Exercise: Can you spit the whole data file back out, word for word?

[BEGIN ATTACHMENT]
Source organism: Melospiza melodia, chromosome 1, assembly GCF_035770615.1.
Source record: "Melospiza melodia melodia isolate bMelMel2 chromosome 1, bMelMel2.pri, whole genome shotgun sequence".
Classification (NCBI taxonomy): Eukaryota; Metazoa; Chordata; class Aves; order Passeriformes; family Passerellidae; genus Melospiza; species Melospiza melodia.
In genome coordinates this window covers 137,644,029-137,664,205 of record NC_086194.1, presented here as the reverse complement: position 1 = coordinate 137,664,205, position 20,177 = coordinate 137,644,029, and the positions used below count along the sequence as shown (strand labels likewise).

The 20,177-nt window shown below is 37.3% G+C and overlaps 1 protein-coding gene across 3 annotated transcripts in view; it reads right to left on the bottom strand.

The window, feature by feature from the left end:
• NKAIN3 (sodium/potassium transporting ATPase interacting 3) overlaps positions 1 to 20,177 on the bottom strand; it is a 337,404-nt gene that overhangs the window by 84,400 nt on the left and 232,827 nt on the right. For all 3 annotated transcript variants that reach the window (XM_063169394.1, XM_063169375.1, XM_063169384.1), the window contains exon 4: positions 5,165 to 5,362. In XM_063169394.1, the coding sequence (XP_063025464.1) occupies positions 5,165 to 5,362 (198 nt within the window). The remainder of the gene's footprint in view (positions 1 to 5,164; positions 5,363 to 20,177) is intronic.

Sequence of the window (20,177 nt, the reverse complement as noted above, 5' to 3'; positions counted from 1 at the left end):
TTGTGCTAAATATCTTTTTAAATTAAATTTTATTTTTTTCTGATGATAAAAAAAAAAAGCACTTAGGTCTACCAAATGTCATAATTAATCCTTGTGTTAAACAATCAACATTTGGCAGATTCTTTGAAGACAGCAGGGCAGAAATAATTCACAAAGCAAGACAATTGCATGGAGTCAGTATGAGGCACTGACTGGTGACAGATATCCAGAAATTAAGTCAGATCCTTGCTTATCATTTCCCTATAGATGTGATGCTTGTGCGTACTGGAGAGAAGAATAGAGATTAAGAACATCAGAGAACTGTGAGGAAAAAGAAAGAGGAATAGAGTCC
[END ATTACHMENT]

Source organism: Melospiza melodia, chromosome 1, assembly GCF_035770615.1.
Source record: "Melospiza melodia melodia isolate bMelMel2 chromosome 1, bMelMel2.pri, whole genome shotgun sequence".
Classification (NCBI taxonomy): Eukaryota; Metazoa; Chordata; class Aves; order Passeriformes; family Passerellidae; genus Melospiza; species Melospiza melodia.
In genome coordinates this window covers 137,644,029-137,664,205 of record NC_086194.1, presented here as the reverse complement: position 1 = coordinate 137,664,205, position 20,177 = coordinate 137,644,029, and the positions used below count along the sequence as shown (strand labels likewise).

The 20,177-nt window shown below is 37.3% G+C and overlaps 1 protein-coding gene across 3 annotated transcripts in view; it reads right to left on the bottom strand.

The window, feature by feature from the left end:
• NKAIN3 (sodium/potassium transporting ATPase interacting 3) overlaps positions 1 to 20,177 on the bottom strand; it is a 337,404-nt gene that overhangs the window by 84,400 nt on the left and 232,827 nt on the right. For all 3 annotated transcript variants that reach the window (XM_063169394.1, XM_063169375.1, XM_063169384.1), the window contains exon 4: positions 5,165 to 5,362. In XM_063169394.1, the coding sequence (XP_063025464.1) occupies positions 5,165 to 5,362 (198 nt within the window). The remainder of the gene's footprint in view (positions 1 to 5,164; positions 5,363 to 20,177) is intronic.

Sequence of the window (20,177 nt, the reverse complement as noted above, 5' to 3'; positions counted from 1 at the left end):
TTGTGCTAAATATCTTTTTAAATTAAATTTTATTTTTTTCTGATGATAAAAAAAAAAAGCACTTAGGTCTACCAAATGTCATAATTAATCCTTGTGTTAAACAATCAACATTTGGCAGATTCTTTGAAGACAGCAGGGCAGAAATAATTCACAAAGCAAGACAATTGCATGGAGTCAGTATGAGGCACTGACTGGTGACAGATATCCAGAAATTAAGTCAGATCCTTGCTTATCATTTCCCTATAGATGTGATGCTTGTGCGTACTGGAGAGAAGAATAGAGATTAAGAACATCAGAGAACTGTGAGGAAAAAGAAAGAGGAATAGAGTCC